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I always wanted to be a writer.

First it was reading. I adored looking at picture books, even before I could walk or talk. The children's room in the neighborhood library in my home town of Providence, Rhode Island, was a wondrous place for me. When I learned to read the wiggly black marks in colorful picture books, it was a revelation. I began to read all the time--especially children's biographies of girls who became famous.

I began writing as a schoolgirl, almost always about what had really happened rather than what I imagined happening. In high school I began keeping a writer's notebook in a creative writing class. It led in college to beginning a personal journal, which has continued more or less until now, when it has again become mostly a writer's notebook.

My first job after college was working for The Providence Journal, where I got my first professional bylines for writing feature stories. After moving to New York City, I worked for Newsweek magazine before writing my first book, a biography of the iconic American painter, Georgia O'Keeffe.

After buying a house in a village in New England, and writing another biography, this time about sculptor Louise Nevelson, I began to write books drawing on my own experiences--like passing up motherhood, passionately tending a flower garden, and going to a traditional girls' boarding school in Connecticut.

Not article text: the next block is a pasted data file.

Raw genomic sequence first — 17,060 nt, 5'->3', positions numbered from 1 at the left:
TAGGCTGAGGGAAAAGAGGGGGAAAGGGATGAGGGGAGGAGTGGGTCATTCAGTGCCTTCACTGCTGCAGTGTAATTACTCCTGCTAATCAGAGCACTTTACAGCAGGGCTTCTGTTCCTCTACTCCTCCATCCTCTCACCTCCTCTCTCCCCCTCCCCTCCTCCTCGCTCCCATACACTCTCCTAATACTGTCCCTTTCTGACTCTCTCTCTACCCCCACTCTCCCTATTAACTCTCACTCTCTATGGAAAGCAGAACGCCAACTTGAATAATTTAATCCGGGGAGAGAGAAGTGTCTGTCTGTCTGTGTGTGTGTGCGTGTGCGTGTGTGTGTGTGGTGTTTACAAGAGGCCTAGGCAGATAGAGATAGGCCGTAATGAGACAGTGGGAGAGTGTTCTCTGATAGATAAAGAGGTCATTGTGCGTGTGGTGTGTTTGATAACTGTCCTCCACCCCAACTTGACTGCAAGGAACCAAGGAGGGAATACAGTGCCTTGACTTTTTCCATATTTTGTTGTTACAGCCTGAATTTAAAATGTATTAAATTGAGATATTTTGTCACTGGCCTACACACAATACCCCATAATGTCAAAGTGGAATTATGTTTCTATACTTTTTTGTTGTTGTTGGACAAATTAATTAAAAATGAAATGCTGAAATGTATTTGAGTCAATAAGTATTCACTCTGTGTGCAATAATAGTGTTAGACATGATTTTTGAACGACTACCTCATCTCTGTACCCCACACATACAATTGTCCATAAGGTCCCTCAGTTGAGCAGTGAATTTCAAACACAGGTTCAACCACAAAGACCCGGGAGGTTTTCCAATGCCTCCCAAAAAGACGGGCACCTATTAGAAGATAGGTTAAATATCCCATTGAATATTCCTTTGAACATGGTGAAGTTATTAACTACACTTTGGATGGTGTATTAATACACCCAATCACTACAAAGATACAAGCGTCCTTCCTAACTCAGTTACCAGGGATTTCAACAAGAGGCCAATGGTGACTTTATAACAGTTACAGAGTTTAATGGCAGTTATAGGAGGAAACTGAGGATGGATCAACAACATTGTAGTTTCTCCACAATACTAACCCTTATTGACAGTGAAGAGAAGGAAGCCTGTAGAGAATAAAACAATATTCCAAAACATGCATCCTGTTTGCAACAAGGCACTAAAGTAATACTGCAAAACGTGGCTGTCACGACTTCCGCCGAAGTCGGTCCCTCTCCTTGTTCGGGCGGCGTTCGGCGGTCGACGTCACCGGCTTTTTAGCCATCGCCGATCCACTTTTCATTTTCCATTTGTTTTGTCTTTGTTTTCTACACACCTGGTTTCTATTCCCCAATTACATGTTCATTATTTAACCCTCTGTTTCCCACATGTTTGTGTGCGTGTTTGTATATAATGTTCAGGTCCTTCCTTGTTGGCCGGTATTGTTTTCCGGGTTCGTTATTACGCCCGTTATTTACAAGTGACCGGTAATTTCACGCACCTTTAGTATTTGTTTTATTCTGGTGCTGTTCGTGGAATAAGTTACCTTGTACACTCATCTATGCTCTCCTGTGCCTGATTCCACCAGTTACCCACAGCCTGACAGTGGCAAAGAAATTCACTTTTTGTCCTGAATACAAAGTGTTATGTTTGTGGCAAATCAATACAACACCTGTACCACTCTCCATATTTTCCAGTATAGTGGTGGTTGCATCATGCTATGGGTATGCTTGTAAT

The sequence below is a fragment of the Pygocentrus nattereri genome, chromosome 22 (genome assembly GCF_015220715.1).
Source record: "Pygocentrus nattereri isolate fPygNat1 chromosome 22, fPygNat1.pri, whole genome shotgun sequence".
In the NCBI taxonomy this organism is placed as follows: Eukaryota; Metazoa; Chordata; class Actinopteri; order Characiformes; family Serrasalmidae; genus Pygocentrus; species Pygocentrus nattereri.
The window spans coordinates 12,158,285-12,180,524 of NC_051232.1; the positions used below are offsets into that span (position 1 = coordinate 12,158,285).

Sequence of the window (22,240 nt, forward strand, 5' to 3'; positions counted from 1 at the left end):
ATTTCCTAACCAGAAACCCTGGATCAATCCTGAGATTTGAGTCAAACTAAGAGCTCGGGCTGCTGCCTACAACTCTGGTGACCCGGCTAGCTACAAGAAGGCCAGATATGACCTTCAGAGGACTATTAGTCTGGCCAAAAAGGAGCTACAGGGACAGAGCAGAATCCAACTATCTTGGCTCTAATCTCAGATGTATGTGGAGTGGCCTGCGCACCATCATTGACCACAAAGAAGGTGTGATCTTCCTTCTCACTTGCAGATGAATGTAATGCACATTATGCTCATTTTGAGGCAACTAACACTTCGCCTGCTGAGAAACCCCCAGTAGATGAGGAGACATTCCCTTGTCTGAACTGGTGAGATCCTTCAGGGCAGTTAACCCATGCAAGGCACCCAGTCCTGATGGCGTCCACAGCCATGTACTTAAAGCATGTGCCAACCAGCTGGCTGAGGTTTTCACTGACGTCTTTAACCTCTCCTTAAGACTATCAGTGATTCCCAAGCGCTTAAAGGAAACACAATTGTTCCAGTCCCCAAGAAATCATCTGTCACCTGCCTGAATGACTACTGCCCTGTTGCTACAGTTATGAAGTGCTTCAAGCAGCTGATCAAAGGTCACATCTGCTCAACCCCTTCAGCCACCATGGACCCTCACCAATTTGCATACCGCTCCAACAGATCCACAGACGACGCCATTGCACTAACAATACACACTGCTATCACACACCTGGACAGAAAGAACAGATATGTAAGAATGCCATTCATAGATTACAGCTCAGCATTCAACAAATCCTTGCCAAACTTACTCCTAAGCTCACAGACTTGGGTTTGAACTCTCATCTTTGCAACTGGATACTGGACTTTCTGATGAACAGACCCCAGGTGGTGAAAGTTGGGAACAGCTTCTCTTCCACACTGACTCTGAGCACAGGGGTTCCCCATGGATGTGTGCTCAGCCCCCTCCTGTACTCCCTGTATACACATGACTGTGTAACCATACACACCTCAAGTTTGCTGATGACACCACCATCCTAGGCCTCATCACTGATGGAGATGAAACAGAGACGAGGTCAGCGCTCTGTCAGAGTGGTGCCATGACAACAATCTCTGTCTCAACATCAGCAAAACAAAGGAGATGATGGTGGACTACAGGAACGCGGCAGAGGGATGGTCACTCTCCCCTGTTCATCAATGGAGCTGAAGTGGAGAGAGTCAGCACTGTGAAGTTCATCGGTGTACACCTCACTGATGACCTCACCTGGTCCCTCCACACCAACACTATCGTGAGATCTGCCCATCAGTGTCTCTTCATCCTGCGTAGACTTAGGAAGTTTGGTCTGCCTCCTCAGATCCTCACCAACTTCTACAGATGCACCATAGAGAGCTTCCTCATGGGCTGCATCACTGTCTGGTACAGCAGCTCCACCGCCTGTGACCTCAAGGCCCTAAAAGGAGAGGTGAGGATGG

Now, drawing extensively on my many journals, I am working on a memoir about wanting to be a writer, becoming a writer, and being a writer, Word for Word: A Writer's Memoir. Writing it has been an extraordinary inner journey--full of memories, discoveries, and insights--which has enriched my understanding of the past and the present.

Besides writing nonfiction books, I teach, lecture, and publish essays, book reviews, and articles in newspapers, literary journals, magazines, and anthologies, such as Fourth Genre: Explorations in Nonfiction, The Journal of the Southwest, and From the Faraway Nearby: Georgia O'Keeffe as Icon. Book reviews have recently been published in Women's Studies and Woman's Art Journal


I am a member of a long-standing academic seminar for biographers and memoirists, Women Writing Women's Lives, which meets monthly in New York City. Awarded fellowships at writers' colonies, including the MacDowell Colony, I have received recognition by inclusion in Who's Who in America. 

I live with my husband, painter and printmaker Robert Kipniss, in Westchester County in the suburbs of New York City, and in Litchfield County in the hills of northwestern Connecticut.

Laurie Lisle with her husband artist Robert Kipniss